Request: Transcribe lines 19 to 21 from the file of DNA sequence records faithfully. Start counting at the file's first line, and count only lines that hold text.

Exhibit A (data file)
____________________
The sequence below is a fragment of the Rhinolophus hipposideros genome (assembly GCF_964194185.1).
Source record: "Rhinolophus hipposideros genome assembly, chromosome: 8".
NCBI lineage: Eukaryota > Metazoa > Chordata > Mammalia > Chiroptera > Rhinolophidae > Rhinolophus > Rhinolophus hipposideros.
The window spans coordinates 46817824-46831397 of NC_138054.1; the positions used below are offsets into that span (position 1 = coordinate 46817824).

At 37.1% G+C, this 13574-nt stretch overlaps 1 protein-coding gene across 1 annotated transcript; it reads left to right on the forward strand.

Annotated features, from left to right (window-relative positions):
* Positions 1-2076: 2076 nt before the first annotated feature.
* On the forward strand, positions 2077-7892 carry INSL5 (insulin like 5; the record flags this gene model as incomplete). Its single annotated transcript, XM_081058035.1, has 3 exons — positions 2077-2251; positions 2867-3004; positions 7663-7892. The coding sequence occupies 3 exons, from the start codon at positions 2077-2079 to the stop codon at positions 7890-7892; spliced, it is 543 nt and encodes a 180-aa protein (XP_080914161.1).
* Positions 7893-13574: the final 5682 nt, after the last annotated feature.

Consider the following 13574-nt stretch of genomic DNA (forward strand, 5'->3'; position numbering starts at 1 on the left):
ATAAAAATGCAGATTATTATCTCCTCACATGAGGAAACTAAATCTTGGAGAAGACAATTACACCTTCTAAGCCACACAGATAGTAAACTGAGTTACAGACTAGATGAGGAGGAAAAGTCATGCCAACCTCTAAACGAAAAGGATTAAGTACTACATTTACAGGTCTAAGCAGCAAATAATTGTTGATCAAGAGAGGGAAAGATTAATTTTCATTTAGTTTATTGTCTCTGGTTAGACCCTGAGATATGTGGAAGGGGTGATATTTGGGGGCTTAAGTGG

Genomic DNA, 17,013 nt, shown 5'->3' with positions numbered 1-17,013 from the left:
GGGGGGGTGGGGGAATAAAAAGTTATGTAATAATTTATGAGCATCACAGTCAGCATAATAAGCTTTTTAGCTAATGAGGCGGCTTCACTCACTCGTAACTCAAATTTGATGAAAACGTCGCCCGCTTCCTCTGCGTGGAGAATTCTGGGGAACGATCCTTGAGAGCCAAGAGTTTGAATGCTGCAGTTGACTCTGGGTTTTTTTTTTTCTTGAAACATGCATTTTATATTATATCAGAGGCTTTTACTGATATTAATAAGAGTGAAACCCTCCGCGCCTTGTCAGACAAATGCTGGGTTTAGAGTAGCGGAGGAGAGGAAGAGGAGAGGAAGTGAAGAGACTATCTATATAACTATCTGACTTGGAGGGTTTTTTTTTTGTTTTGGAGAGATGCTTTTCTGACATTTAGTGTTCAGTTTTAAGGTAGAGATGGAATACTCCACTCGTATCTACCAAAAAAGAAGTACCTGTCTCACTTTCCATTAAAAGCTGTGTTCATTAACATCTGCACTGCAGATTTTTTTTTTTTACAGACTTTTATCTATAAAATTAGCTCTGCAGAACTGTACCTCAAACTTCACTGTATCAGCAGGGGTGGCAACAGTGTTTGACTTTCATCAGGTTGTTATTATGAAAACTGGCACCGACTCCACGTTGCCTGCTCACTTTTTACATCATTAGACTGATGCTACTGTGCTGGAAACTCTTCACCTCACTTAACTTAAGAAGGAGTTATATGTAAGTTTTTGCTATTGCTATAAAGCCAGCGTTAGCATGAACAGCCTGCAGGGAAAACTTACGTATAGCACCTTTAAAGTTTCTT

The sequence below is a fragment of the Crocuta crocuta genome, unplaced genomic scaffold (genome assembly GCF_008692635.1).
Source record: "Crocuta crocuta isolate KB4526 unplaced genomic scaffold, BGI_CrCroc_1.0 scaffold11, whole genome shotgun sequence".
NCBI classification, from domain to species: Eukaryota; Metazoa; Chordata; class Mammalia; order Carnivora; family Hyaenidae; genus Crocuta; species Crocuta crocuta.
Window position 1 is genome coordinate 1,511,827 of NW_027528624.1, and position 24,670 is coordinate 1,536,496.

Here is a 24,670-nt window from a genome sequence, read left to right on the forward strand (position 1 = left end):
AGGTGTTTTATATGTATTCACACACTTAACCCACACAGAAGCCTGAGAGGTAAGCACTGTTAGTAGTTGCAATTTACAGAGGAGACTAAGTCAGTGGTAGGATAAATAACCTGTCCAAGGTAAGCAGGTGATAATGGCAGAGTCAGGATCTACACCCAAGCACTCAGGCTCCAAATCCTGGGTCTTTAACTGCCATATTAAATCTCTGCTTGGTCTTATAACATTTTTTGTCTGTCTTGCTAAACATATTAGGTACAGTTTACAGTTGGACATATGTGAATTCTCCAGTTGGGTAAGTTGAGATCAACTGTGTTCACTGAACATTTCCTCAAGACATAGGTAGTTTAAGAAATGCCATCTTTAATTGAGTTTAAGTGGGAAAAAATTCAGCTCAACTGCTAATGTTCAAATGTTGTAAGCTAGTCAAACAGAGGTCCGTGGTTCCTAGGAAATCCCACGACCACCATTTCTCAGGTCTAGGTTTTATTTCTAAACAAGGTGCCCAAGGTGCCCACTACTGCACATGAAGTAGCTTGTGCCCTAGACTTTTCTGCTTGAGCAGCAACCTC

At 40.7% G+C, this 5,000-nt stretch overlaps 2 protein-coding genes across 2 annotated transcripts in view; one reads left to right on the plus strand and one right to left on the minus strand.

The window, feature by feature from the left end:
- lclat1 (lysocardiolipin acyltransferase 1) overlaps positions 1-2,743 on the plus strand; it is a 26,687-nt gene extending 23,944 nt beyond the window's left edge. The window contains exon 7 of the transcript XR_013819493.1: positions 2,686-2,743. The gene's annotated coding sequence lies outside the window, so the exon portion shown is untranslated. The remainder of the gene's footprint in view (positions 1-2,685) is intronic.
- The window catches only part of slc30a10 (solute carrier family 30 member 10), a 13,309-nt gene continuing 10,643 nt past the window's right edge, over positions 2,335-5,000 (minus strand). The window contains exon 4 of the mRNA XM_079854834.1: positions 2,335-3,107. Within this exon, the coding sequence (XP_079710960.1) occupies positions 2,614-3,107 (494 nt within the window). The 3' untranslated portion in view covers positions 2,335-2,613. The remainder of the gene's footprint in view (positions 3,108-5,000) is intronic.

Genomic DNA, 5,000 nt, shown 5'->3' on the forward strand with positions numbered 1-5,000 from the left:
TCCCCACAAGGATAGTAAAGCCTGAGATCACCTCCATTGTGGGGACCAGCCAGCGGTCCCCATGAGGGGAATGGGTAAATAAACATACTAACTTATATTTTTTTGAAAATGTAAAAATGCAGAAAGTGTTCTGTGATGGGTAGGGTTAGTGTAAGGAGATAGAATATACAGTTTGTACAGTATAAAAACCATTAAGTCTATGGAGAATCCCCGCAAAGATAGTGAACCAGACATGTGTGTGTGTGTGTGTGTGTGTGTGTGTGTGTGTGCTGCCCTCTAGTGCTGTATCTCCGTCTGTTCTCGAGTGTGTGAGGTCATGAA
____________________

AGGTGTTTTATATGTATTCACACACTTAACCCACACAGAAGCCTGAGAGGTAAGCACTGTTAGTAGTTGCAATTTACAGAGGAGACTAAGTCAGTGGTAGGATAAATAACCTGTCCAAGGTAAGCAGGTGATAATGGCAGAGTCAGGATCTACACCCAAGCACTCAGGCTCCAAATCCTGGGTCTTTAACTGCCATATTAAATCTCTGCTTGGTCTTATAACATTTTTTGTCTGTCTTGCTAAACATATTAGGTACAGTTTACAGTTGGACATATGTGAATTCTCCAGTTGGGTAAGTTGAGATCAACTGTGTTCACTGAACATTTCCTCAAGACATAGGTAGTTTAAGAAATGCCATCTTTAATTGAGTTTAAGTGGGAAAAAATTCAGCTCAACTGCTAATGTTCAAATGTTGTAAGCTAGTCAAACAGAGGTCCGTGGTTCCTAGGAAATCCCACGACCACCATTTCTCAGGTCTAGGTTTTATTTCTAAACAAGGTGCCCAAGGTGCCCACTACTGCACATGAAGTAGCTTGTGCCCTAGACTTTTCTGCTTGAGCAGCAACCTC

At 40.7% G+C, this 5,000-nt stretch overlaps 2 protein-coding genes across 2 annotated transcripts in view; one reads left to right on the plus strand and one right to left on the minus strand.

The window, feature by feature from the left end: